• mdadm --examine /dev/DEVICE
    
  • mdadm --misc --detail /dev/DEVICE
    

We can also combine these as shown below.


Finding array members based on block size

In our output earlier we saw that /dev/sdb1 is part of /dev/md0 which is a RAID 1 array that is composed of two disks. Since /dev/sdb1 is present, we know we're only missing one other disk.

Since RAID devices require identically sized array members, I realized that to find other array members I could determine the block size of one member and use that to find matching partitions/disk. So if /dev/sdb1 as the remaining member of the /dev/md0 array has a block size of 8385898, the other member would also need to have the same block size. This wouldn't guarantee that all partitions/disks in the list would be a direct match, but the likelihood would be high.

Because we have all arrays active, we have a listing of the remaining members (/proc/mdstat contents in the problem report we received via email). We can use that information to find candidates for the matching members.

fdisk -l | grep 8385898
/dev/sda1   *           1        1044     8385898+  fd  Linux raid autodetect
/dev/sdb1   *           1        1044     8385898+  fd  Linux raid autodetect

It would appear that /dev/sda1</code is the missing member of the /dev/md0 RAID device, but let's confirm that.


Finding array members using mdadm --examine

First we look back at the contents of mdadm.conf and see that for /dev/md0 we have this line:

ARRAY /dev/md0 level=raid1 num-devices=2 uuid=cbae8de5:892d4ac9:c1cb8fb2:5f4ab019

That UUID is the identifier for that particular RAID device and is written to a special superblock on all disks participating in the array. This is the default behavior for Software RAID arrays now; it used to be optional. Using that UUID we can verify that one of the identically sized disk/partitions we suspect of being a RAID device member is truly a member.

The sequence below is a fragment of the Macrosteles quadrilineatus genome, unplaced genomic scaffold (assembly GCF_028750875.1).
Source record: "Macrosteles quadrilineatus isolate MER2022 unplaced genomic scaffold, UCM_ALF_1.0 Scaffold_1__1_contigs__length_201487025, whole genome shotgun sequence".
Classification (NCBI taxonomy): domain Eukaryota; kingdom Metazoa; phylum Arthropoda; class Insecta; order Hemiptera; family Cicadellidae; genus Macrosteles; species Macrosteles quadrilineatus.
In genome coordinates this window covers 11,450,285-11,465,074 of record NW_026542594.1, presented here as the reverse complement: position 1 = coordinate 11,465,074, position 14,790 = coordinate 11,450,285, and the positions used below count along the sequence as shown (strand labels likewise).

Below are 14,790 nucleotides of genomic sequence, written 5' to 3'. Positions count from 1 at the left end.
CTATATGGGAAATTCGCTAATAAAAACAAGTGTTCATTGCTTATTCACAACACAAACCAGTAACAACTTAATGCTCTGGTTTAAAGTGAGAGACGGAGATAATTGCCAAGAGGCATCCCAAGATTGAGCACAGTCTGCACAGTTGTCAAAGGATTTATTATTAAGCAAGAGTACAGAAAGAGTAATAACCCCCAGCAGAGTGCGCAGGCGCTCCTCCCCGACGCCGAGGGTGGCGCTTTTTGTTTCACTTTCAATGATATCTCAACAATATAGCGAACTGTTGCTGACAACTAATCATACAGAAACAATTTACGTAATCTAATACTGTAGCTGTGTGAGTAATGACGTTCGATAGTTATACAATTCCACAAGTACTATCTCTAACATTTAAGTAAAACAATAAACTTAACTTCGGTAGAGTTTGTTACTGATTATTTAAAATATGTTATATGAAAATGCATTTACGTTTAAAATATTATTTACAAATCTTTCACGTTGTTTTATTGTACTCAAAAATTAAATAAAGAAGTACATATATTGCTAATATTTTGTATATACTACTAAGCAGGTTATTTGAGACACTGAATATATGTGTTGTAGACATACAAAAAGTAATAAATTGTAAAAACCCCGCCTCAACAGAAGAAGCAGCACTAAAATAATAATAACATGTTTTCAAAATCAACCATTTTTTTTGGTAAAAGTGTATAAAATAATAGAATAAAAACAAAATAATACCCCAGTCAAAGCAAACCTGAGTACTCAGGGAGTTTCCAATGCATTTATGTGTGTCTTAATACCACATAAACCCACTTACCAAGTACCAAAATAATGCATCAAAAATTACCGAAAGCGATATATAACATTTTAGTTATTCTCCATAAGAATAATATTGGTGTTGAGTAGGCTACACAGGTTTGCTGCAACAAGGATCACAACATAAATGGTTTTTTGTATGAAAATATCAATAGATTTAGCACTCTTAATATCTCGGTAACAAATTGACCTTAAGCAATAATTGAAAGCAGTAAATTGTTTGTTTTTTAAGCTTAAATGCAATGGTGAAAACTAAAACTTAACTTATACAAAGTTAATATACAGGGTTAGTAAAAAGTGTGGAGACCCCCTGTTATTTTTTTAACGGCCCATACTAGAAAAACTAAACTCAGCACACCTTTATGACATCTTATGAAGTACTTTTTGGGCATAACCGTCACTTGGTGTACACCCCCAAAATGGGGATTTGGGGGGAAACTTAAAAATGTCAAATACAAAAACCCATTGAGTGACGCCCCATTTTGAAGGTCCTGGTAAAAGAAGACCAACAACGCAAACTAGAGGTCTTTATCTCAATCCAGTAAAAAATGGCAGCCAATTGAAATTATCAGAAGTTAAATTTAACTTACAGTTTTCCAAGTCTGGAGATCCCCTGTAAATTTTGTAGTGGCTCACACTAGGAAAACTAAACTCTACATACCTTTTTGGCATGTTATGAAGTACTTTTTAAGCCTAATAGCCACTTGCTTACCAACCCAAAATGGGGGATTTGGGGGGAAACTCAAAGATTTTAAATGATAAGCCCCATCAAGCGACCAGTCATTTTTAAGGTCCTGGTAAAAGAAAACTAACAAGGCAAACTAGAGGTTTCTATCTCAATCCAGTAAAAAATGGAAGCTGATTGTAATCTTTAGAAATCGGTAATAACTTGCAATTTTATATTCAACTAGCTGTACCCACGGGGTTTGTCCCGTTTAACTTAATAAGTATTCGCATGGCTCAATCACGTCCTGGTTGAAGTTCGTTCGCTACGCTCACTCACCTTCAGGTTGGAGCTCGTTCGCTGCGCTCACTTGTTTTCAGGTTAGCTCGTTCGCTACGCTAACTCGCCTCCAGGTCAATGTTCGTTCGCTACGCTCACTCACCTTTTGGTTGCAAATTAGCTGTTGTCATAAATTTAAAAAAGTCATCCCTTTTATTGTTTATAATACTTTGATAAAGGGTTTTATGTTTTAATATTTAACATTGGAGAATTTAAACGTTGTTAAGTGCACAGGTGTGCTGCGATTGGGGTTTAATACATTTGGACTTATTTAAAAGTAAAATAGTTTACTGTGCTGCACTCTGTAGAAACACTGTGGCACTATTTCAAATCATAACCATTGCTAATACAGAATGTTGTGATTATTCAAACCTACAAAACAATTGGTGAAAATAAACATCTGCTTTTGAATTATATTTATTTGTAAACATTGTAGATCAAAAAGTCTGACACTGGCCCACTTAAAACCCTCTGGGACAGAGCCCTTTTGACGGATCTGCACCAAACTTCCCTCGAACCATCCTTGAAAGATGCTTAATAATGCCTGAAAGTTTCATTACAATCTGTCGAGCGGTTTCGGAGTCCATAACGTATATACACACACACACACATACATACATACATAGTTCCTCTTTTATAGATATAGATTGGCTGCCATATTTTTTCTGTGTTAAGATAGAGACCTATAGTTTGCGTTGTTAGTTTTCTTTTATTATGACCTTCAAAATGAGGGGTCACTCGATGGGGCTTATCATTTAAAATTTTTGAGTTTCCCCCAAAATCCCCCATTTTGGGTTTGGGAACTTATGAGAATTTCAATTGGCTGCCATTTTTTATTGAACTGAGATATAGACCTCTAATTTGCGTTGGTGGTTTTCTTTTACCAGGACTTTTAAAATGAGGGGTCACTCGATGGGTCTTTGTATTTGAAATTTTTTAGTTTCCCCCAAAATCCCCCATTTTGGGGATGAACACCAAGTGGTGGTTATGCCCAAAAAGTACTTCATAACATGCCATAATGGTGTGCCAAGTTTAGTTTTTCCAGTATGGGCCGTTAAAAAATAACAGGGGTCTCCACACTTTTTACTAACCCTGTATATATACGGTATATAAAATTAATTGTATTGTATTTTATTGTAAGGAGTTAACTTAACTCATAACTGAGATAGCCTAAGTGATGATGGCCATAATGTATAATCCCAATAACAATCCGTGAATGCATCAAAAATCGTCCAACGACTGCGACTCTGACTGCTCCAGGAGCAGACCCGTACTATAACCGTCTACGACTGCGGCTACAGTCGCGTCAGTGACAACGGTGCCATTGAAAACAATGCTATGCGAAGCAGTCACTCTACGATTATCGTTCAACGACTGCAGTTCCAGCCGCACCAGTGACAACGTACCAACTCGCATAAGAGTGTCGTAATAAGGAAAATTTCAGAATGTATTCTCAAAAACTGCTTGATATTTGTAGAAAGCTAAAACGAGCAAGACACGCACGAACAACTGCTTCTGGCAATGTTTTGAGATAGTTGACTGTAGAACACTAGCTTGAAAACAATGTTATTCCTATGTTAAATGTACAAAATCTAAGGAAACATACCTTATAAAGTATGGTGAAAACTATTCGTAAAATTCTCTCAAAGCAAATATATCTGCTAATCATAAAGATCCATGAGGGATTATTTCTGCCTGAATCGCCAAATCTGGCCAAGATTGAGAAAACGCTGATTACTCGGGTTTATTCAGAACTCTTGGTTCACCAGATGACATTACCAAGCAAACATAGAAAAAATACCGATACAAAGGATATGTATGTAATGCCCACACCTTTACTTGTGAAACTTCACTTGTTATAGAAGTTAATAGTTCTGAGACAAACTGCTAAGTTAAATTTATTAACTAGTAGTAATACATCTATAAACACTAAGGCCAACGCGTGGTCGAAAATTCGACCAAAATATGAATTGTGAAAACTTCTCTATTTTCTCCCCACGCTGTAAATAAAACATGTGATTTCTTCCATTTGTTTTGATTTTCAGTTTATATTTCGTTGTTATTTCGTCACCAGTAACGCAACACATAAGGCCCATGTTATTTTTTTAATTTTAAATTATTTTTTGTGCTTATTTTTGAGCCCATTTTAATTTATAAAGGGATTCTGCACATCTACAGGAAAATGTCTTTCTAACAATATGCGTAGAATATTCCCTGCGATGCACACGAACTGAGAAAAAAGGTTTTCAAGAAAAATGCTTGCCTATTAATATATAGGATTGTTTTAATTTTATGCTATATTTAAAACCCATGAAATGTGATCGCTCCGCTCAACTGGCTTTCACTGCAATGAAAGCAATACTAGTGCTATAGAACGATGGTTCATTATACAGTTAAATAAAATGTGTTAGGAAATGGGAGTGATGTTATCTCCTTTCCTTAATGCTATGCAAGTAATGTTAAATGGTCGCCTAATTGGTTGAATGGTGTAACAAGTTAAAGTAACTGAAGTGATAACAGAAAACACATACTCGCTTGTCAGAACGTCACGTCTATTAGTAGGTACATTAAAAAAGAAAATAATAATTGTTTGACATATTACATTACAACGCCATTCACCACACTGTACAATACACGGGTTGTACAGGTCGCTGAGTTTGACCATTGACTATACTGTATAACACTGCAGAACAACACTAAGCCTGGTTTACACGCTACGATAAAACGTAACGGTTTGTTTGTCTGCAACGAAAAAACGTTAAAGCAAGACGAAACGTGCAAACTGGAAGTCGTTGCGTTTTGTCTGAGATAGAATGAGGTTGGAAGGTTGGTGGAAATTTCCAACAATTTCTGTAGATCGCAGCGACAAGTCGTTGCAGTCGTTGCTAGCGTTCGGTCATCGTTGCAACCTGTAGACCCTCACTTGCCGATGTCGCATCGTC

For example, let's start with getting the UUID for /dev/sdb1:

mdadm --examine /dev/sdb1

Snippet from the output:

/dev/sdb1:
          Magic : a92b4efc
        Version : 0.90.00
           UUID : cbae8de5:892d4ac9:c1cb8fb2:5f4ab019
  Creation Time : Wed Jul 13 23:04:19 2011
     Raid Level : raid1
  Used Dev Size : 8385792 (8.00 GiB 8.59 GB)
     Array Size : 8385792 (8.00 GiB 8.59 GB)
   Raid Devices : 2
  Total Devices : 2
Preferred Minor : 0

    Update Time : Wed Aug  8 06:35:41 2012
          State : clean
 Active Devices : 2
Working Devices : 2
 Failed Devices : 0
  Spare Devices : 0
       Checksum : be673899 - correct
         Events : 4493518


That UUID matches the corresponding line in mdadm.conf as we suspected.

mdadm --examine /dev/sda1


/dev/sda1:
          Magic : a92b4efc
        Version : 0.90.00
           UUID : cbae8de5:892d4ac9:c1cb8fb2:5f4ab019
  Creation Time : Wed Jul 13 23:04:19 2011
     Raid Level : raid1
  Used Dev Size : 8385792 (8.00 GiB 8.59 GB)
     Array Size : 8385792 (8.00 GiB 8.59 GB)
   Raid Devices : 2
  Total Devices : 2
Preferred Minor : 0

    Update Time : Wed Aug  8 06:35:41 2012
          State : clean
 Active Devices : 2
Working Devices : 2
 Failed Devices : 0
  Spare Devices : 0
       Checksum : be673887 - correct
         Events : 4493518


The UUID for /dev/sda1 matches as well, so we've found our missing member for the /dev/md0 RAID device.


There is also a quicker way to make comparisons, assuming that all of our RAID device members are mapped to /dev/sdX devices:

for dev  in $(ls /dev/sd*); do mdadm --examine $dev|grep UUID; done
mdadm: No md superblock detected on /dev/sda.
           UUID : cbae8de5:892d4ac9:c1cb8fb2:5f4ab019
           UUID : a45e768c:246aca55:1c012e56:58dd3958
           UUID : a5690093:5c58a8d9:ac966bcf:a00660c2
mdadm: No md superblock detected on /dev/sdb.
           UUID : cbae8de5:892d4ac9:c1cb8fb2:5f4ab019
           UUID : a45e768c:246aca55:1c012e56:58dd3958
           UUID : a5690093:5c58a8d9:ac966bcf:a00660c2
mdadm: No md superblock detected on /dev/sdc.
           UUID : a45e768c:246aca55:1c012e56:58dd3958
           UUID : 183e0f5d:2ac92a56:f064a724:9c4cc3a4
           UUID : a5690093:5c58a8d9:ac966bcf:a00660c2
mdadm: No md superblock detected on /dev/sdd.
           UUID : a45e768c:246aca55:1c012e56:58dd3958
           UUID : 183e0f5d:2ac92a56:f064a724:9c4cc3a4
           UUID : a5690093:5c58a8d9:ac966bcf:a00660c2

The No md superblock detected on lines help to mark which disk we're looking at, and all following lines show the UUIDs for the partitions. We can visually see in this case that /dev/sda1 and /dev/sdb1 are members of the same array. By looking at the contents of mdadm.conf, we can tell which one.


FIX ALL CONTENT BELOW THIS

Determining what disks or partitions a RAID device is composed of

You have several options, but the best approach I've found so far is to identify a member of a RAID device and query it with mdadm to determine matching members:

mdadm --examine /dev/DEVICE

For example,








Determining array members based on mdadm output